I WAS attacked by an alien intruder while I sat working on this week's leader column at home late last night.
It certainly made a change from being disturbed by the neighbour's amorous cat yowling outside the back door, or the gurgling of our increasingly unpredictable plumbing.
The attack in question was from a computer virus and it's not the first time. Always alarming when that happens, particularly when it strikes in the dead of night. I'd got the leader column written and across before the system essentially shutdown.
Cyber attacks aside, it was good to get that out of the way as today proved to be a lively going-to-press day. Two alternative splashes (the splash is the main story a paper leads with on page 1), written and good to go, another came to our attention an hour before deadline and relegated both to supporting roles. That's how it should be - and it's always preferable to have to figure what to leave out or boil down as opposed to be scraping around for things. It's a two-section paper with tons it. To put it bluntly, knackered now!
And the poor laptop? It's due to be picked up by one of our Ross-shire-based IT stalwarts tomorrow for a deep clean and further investigations. Meantime, I'm interpreting it as nature's way of telling me to stop working from home!
It turned out it was a young lad jettisoning a half empy can of coke out of his window with a nonchalance that made me want to swerve into his path, place him in an armlock and go pick up his rubbish. I didn't do that, though. I went home for my tea, fuming at another plonker treating the countryside like a dustbin.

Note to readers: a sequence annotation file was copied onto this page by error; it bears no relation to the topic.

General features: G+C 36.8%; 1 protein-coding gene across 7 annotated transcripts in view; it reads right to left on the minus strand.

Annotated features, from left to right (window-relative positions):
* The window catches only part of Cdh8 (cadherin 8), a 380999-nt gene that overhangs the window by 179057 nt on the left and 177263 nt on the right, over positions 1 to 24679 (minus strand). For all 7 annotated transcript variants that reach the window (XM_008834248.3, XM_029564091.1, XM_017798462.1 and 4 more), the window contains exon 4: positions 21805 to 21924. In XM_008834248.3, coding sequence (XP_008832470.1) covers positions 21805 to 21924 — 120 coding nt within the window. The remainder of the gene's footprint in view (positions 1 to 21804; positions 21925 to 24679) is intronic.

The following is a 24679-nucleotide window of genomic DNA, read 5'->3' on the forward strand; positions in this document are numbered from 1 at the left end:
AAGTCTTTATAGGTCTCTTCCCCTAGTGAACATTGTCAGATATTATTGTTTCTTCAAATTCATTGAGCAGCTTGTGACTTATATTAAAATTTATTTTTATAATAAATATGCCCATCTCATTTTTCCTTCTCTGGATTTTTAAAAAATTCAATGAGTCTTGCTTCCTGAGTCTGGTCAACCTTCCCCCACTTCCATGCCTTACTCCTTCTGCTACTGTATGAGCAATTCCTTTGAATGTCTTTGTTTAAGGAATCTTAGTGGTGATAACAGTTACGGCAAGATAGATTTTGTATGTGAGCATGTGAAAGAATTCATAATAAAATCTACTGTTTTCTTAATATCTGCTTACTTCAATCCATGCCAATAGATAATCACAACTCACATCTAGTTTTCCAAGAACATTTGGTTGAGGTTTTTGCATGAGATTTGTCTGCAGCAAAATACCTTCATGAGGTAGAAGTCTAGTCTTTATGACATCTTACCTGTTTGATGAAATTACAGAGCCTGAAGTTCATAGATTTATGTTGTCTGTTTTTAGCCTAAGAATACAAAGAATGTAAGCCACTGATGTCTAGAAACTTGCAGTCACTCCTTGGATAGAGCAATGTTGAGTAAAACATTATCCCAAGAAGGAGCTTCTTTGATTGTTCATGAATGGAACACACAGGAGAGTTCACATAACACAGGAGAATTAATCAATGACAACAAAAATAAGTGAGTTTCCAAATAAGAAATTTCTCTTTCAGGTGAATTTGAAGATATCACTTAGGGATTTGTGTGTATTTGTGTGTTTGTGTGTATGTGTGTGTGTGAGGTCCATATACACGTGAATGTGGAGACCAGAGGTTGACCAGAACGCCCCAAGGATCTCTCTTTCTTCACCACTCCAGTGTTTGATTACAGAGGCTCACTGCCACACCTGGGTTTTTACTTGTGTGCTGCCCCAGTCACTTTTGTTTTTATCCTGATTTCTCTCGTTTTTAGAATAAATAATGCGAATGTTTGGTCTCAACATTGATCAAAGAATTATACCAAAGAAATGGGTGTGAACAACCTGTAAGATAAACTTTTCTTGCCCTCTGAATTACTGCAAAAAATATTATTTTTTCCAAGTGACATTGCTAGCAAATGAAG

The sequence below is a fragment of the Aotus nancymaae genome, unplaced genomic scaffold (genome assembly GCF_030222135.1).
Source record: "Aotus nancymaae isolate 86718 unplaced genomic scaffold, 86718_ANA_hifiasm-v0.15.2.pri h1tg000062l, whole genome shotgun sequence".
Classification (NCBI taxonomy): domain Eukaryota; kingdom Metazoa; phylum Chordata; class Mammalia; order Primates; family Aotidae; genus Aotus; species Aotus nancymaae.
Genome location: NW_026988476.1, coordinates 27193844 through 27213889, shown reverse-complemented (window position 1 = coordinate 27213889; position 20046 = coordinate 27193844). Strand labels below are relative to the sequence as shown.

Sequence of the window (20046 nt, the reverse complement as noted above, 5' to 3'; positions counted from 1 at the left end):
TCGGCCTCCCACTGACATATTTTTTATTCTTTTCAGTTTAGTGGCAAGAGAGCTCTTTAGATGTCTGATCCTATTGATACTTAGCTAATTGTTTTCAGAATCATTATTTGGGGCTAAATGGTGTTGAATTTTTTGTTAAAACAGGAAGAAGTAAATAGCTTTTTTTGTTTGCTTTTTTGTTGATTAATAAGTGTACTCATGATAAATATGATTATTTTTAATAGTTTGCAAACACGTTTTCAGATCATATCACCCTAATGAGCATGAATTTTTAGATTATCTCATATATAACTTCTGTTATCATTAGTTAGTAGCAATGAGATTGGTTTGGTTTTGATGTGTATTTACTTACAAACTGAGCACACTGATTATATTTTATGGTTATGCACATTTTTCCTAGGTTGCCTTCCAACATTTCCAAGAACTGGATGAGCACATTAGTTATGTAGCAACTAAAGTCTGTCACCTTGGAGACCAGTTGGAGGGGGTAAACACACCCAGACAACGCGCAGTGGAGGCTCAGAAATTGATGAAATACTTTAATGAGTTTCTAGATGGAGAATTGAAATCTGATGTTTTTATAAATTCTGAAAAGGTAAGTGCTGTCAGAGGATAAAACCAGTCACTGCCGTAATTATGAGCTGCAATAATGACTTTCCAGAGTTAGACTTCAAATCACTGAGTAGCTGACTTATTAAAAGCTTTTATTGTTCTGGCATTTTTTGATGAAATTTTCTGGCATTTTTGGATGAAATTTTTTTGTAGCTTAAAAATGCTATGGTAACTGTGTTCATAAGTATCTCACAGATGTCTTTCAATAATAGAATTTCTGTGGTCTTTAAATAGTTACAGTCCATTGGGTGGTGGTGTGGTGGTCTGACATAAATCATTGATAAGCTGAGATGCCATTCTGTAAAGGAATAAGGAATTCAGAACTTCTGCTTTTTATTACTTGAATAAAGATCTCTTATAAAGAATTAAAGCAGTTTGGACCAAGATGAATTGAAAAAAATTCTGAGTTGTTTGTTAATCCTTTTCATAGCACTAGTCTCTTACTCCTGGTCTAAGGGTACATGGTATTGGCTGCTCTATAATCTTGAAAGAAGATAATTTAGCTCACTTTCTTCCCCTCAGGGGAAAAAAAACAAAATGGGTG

And then today,there I was ambling out of the gym, feeling rather pleased with myself after sweating like a pig (why do pigs, in particular, sweat? Enquiring minds need to know) on the elliptical whatsisname. I was walking behind a couple of young Dingwall Academy girls when one of them spat out a vile blue blob of what appeared to be chewing gum - about a metre from a bin.
What I did: Gave her a dirty, thoroughly disapproving look before answering the mobile phone going bonkers in my pocket.
What I wish I'd done: Picked it up using a tissue in my pocket and deposited her gum in the bin without saying a word.
I was in the front row of a Bangles gig in Glasgow at some point in the 1980s and, it has to be said, those girls could rock.
A TRIO of young slackers fishing for brown trout. A couple of dodgy looking geezers chugging from a king size bottle of beer. Outdoorsy types hooting with laughter as their dogs plunged into the water. A cycling man who could talk the hind legs off a donkey. More lazy anglers kicking back and soaking up the sun. A shady lady emerging from the bushes looking sheepish.
These were just a handful of the characters encountered over the course of a couple of hours this evening pedalling along the Caledonian Canal with Grace. The trip - undertaken at Grace's insistence following my ill-advised comment about wanting to do it 'one of these days' - proved to be something of a revelation. The loop path between Muirtown and Dochgarroch Locks I'd say is eight-plus miles and the Geester, on her tiny bike, was a little trouper.
You pass though some gorgeous foliage along the way, glorious splashes of colour that would lift the weariest of souls. Almost skidded into one of the slacker lads' fishing lines (he was very apologetic...I just pretended I was Steve McQueen in the trip wire scene from The Great Escape and it was all good0. They were having a crack at brown trout but mostly enjoying a beer and chattering. Pretty decent way to pass the time it looked too.